Advancing Early Intervention After First Episode Psychosis in South Florida

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Delay of initial treatment is an area of unmet need for mental healthcare in the U.S.1 For example, some evidence suggests that a longer duration of untreated psychosis in schizophrenia can be associated with a poorer response to treatment.2 It is commonly thought that early identification and appropriate treatment of mental illness may improve outcomes for individuals with serious mental illness.3
Henderson Behavioral Health (Henderson) is among organizations that believe a focus on early intervention may help alleviate some of the persistent challenges associated with undiagnosed, untreated or undertreated mental illness, such as increased emergency room visits and hospitalizations and increased risk of substance abuse, depression, homelessness, unemployment and legal involvement. In order to better understand, treat and serve those with mental illness in South Florida, Henderson participates in cutting-edge research, evaluating best practices and recovery-promoting services for individuals with serious mental illness.
  • Since 2010, Henderson has participated as a behavioral health care study site in the National Institute of Mental Health’s “Recovery after Initial Schizophrenic Episode (RAISE)” research project, designed to evaluate the potential benefits of a comprehensive pharmacological and psychosocial treatment package for individuals with first episode psychosis.4
  • Early Intervention: Henderson also is developing its own evidence-based early intervention program focused on promoting recovery after a first episode of psychosis – the first program of its kind in the state of Florida. The program will feature psychoeducation support, outreach and engagement, relapse prevention planning and vocational support, among other elements. The hope is that early intervention programs have the potential to reduce the likelihood of long-term disability for those with serious mental illness as well as the financial impact on public systems that often must support these individuals.4
Henderson attributes its overall positive impact in South Florida to a number of other key strategies, in addition to early intervention. The following strategies help the organization provide high quality services and access to care for individuals with serious mental illness:
  • A “Housing First” model that provides housing support to individuals as a first priority, followed by services and treatment support to encourage stability, as needed.
  • Participating in behavioral health care research that aims to improve the diagnosis, treatment and prevention of mental illness and substance abuse disorders.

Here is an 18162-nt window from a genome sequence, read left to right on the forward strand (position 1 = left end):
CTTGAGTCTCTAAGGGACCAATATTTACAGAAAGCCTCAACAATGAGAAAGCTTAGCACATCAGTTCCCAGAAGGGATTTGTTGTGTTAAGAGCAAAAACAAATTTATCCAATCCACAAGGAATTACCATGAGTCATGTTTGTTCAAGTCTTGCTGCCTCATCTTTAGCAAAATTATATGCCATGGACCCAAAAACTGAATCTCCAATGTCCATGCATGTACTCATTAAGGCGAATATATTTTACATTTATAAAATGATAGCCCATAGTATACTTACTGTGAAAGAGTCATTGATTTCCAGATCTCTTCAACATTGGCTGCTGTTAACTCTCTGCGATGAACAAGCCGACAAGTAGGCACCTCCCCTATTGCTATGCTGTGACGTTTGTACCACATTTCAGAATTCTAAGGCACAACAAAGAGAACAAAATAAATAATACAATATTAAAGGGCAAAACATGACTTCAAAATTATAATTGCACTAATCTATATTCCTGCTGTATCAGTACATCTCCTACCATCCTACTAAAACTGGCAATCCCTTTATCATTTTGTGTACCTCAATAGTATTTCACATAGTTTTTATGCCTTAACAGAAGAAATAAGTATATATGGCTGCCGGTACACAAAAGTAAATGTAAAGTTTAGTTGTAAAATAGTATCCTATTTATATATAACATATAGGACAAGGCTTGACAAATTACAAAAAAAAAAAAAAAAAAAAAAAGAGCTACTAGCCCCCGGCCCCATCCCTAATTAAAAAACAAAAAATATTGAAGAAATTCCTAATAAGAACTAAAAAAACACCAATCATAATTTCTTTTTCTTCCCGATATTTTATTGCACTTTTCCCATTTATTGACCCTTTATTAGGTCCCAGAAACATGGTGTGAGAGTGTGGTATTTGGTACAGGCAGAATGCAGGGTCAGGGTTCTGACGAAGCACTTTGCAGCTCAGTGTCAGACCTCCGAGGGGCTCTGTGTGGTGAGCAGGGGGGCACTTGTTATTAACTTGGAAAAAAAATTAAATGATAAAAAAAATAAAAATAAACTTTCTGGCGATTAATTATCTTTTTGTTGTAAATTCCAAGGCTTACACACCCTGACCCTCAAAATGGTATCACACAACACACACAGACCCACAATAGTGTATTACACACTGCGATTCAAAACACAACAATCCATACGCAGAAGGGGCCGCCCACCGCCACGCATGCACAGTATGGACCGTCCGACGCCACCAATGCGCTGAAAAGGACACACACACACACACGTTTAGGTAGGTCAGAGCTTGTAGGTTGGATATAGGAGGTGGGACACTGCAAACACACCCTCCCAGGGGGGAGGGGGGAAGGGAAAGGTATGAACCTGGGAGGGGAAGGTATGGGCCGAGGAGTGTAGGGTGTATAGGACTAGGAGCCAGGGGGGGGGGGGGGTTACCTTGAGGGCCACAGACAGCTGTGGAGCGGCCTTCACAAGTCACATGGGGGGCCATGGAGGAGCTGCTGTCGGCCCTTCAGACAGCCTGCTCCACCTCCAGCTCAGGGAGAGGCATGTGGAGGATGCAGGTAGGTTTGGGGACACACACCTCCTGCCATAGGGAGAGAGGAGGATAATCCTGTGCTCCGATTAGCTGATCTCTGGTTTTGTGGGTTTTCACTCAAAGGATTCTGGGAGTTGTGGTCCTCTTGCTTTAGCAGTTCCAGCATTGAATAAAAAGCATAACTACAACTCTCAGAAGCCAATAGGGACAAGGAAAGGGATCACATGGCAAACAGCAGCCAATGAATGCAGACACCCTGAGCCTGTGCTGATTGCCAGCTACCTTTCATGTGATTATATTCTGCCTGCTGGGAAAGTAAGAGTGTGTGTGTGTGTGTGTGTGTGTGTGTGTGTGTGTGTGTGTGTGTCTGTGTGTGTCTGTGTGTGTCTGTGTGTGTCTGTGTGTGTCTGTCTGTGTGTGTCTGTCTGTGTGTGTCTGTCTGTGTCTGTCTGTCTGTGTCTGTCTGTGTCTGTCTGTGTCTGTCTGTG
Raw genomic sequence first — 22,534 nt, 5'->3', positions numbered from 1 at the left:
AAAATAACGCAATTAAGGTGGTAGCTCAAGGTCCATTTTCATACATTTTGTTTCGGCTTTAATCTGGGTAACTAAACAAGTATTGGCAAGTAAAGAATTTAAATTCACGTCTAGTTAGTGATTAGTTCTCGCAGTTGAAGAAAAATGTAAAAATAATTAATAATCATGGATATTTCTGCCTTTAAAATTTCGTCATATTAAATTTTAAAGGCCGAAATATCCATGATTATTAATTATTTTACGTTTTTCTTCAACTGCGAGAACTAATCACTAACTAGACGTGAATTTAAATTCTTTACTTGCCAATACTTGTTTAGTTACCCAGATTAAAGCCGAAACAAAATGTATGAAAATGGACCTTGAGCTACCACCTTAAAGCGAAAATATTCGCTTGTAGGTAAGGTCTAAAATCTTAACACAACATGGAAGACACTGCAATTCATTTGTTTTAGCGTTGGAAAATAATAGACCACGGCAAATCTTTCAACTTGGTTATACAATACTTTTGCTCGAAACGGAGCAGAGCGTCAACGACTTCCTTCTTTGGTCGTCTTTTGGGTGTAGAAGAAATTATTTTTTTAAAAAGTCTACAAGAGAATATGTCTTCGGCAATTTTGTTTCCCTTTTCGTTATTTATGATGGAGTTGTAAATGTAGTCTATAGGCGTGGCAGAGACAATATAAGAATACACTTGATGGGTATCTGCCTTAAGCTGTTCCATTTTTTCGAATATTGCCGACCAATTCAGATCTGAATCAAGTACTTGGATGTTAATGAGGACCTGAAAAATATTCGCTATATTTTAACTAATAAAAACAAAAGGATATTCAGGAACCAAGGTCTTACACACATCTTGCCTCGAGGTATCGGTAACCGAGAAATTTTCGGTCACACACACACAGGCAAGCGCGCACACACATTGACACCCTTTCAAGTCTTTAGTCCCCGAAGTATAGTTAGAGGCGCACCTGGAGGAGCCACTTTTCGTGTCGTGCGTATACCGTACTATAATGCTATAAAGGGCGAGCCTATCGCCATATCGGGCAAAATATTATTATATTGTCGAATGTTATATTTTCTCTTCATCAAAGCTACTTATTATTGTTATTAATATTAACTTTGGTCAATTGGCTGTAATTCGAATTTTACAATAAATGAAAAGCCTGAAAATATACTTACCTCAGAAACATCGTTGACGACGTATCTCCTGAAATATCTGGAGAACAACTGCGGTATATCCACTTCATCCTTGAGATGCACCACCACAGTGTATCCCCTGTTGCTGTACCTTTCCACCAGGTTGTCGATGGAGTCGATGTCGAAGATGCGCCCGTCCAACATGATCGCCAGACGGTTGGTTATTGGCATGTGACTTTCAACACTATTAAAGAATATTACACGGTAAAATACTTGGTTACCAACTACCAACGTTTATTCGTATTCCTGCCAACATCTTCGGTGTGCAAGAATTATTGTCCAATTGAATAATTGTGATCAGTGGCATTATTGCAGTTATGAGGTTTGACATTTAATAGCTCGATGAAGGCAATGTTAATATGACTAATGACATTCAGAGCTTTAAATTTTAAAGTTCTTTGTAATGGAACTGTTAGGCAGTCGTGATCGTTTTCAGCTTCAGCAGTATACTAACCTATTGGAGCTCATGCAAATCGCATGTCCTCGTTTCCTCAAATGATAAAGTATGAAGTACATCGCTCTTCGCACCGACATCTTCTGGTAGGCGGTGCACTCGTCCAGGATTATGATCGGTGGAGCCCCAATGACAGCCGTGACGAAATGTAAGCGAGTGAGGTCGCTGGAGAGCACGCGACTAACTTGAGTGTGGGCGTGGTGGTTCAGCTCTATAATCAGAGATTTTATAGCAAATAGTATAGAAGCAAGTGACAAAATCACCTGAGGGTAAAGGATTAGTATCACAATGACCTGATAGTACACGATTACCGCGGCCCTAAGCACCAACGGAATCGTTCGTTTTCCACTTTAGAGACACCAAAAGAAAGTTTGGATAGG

• Serving on Broward County’s Criminal Justice Mental Health Task Force to address broad concerns about the mentally ill in the criminal justice system, particularly those in local correctional facilities.
Henderson was established in 1953 and has since evolved to become the largest, community-based non-profit behavioral health care system in South Florida. Henderson provides a comprehensive array of accessible, cost effective, evidence-based services to more than 23,000 individuals annually.
  • When surveyed for Henderson’s 2011-2012 annual report, 98% of Henderson’s clients (n=1,491) reported they were satisfied or very satisfied with the services they received; 97% reported that they were able to better manage their life as a result of the services they received at Henderson.5
  • Henderson helps more than 700 adults annually live an independent lifestyle through its supportive housing program.
  • Henderson worked with several judges to establish the first Misdemeanor Mental Health Court in Florida and supports the court with a licensed clinician and designated residential treatment beds.

References:

  1. Wang, P., et al. (2005). Failure and Delay in Initial Treatment Contact After First Onset of Mental Disorders in the National Comorbidity Survey Replication. Archives of General Psychiatry, 62 (6), pp. 603-613.
  2. Drake, R., et al. (2000). Causes and Consequences of Duration of Untreated Psychosis in Schizophrenia. The British Journal of Psychiatry, 177, pp. 511-515.
  3. Downey, L., et al. (2012). Undiagnosed Mental Illness in the Emergency Department. The Journal of Emergency Medicine, 43 (5) , pp. 876–882.
  4. (2013). Recovery After an Initial Schizophrenia Episode (Raise): A Research Project of the NIMH. National Institutes of Health, National Institute of Mental Health. Retrieved October 4, 2013 from http://www.nimh.nih.gov/health/topics/schizophrenia/raise/index.shtml.